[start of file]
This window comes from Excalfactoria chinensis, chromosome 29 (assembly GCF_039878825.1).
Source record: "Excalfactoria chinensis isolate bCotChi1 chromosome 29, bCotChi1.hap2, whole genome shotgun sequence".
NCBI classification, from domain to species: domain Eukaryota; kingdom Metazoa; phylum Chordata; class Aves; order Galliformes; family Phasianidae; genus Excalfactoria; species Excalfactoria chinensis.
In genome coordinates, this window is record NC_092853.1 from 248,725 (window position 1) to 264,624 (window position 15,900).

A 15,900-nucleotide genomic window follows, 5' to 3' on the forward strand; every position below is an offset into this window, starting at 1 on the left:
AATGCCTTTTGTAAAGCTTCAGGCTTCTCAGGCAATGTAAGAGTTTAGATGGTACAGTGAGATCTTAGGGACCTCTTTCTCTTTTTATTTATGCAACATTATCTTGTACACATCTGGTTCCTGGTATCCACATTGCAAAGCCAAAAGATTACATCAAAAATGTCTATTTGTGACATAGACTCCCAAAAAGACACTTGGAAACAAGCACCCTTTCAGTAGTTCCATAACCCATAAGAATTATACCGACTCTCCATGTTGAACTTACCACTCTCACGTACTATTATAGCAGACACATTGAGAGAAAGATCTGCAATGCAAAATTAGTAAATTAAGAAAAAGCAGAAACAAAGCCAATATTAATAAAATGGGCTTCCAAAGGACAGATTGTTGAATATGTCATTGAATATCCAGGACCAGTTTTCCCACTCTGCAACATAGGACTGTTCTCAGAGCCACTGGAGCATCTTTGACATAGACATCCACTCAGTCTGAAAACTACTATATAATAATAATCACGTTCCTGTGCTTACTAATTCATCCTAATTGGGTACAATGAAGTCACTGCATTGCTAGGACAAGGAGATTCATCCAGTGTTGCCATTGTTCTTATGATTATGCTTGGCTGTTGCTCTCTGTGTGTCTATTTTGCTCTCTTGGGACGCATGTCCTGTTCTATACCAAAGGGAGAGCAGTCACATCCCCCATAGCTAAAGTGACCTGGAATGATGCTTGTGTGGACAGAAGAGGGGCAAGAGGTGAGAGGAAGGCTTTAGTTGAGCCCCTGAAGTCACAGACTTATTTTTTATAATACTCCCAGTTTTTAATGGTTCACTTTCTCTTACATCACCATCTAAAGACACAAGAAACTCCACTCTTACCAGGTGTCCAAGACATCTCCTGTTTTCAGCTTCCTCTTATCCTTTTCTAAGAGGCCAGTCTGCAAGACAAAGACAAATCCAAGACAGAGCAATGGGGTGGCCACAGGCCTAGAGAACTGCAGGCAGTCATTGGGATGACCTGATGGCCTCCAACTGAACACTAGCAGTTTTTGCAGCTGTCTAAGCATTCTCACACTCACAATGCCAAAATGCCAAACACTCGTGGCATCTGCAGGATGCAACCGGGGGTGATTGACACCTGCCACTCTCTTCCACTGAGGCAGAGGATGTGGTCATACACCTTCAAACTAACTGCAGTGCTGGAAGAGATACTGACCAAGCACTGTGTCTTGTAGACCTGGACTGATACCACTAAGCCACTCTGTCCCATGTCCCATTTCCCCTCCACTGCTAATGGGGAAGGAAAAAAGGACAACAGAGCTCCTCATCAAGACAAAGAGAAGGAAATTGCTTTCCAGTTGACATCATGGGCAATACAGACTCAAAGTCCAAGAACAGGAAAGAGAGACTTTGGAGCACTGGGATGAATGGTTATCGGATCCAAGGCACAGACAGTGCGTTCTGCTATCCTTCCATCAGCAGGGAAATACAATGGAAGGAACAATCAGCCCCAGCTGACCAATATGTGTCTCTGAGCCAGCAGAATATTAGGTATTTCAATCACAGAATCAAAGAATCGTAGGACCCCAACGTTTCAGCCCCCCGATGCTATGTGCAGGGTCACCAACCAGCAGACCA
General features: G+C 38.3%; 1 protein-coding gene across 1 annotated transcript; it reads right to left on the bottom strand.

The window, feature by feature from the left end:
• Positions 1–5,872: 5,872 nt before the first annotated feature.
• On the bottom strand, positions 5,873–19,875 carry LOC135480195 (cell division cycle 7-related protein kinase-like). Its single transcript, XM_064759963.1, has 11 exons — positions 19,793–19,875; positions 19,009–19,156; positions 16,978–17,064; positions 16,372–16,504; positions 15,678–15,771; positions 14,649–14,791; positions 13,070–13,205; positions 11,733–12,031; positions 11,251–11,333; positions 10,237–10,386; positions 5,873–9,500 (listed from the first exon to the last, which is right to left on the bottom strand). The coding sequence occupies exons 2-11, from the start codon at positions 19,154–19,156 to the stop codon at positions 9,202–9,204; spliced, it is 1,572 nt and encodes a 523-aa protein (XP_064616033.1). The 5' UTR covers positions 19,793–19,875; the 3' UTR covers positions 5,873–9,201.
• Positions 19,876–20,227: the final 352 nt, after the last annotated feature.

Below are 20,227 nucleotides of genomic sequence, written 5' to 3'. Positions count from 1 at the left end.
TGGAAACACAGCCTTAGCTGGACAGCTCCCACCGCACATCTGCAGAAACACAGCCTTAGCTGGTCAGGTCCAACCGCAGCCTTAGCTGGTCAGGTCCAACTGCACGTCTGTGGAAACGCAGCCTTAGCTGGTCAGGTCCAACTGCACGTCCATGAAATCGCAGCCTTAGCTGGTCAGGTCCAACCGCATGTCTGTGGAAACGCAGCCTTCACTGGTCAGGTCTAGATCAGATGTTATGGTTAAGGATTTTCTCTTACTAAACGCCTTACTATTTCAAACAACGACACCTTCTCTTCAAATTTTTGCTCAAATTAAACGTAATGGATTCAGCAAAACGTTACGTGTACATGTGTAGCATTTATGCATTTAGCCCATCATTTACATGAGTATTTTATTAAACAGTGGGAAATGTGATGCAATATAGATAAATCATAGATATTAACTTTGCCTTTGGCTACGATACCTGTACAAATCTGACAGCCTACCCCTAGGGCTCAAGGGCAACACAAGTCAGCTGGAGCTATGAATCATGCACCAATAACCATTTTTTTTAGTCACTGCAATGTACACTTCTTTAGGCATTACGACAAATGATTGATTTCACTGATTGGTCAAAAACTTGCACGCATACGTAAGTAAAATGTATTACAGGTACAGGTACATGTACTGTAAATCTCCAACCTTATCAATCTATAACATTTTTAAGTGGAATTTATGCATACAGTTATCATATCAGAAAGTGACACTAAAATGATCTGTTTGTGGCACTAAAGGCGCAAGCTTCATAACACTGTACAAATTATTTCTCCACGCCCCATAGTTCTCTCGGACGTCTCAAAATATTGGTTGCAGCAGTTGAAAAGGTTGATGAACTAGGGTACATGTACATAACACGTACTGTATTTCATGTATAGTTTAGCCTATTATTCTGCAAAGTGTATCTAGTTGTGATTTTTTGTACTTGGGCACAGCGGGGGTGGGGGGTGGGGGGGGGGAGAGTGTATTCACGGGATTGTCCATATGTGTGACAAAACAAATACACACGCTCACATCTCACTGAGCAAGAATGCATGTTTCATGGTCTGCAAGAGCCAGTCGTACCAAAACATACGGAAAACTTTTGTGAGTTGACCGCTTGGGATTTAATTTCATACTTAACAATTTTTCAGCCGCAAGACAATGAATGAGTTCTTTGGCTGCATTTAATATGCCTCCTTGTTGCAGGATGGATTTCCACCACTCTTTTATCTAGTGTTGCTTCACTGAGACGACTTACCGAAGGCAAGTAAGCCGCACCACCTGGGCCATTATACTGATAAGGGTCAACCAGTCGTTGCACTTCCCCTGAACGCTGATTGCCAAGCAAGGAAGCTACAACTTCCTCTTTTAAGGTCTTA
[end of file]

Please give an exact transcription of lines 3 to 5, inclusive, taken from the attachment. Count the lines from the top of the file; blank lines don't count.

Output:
NCBI classification, from domain to species: domain Eukaryota; kingdom Metazoa; phylum Chordata; class Aves; order Galliformes; family Phasianidae; genus Excalfactoria; species Excalfactoria chinensis.
In genome coordinates, this window is record NC_092853.1 from 248,725 (window position 1) to 264,624 (window position 15,900).

A 15,900-nucleotide genomic window follows, 5' to 3' on the forward strand; every position below is an offset into this window, starting at 1 on the left: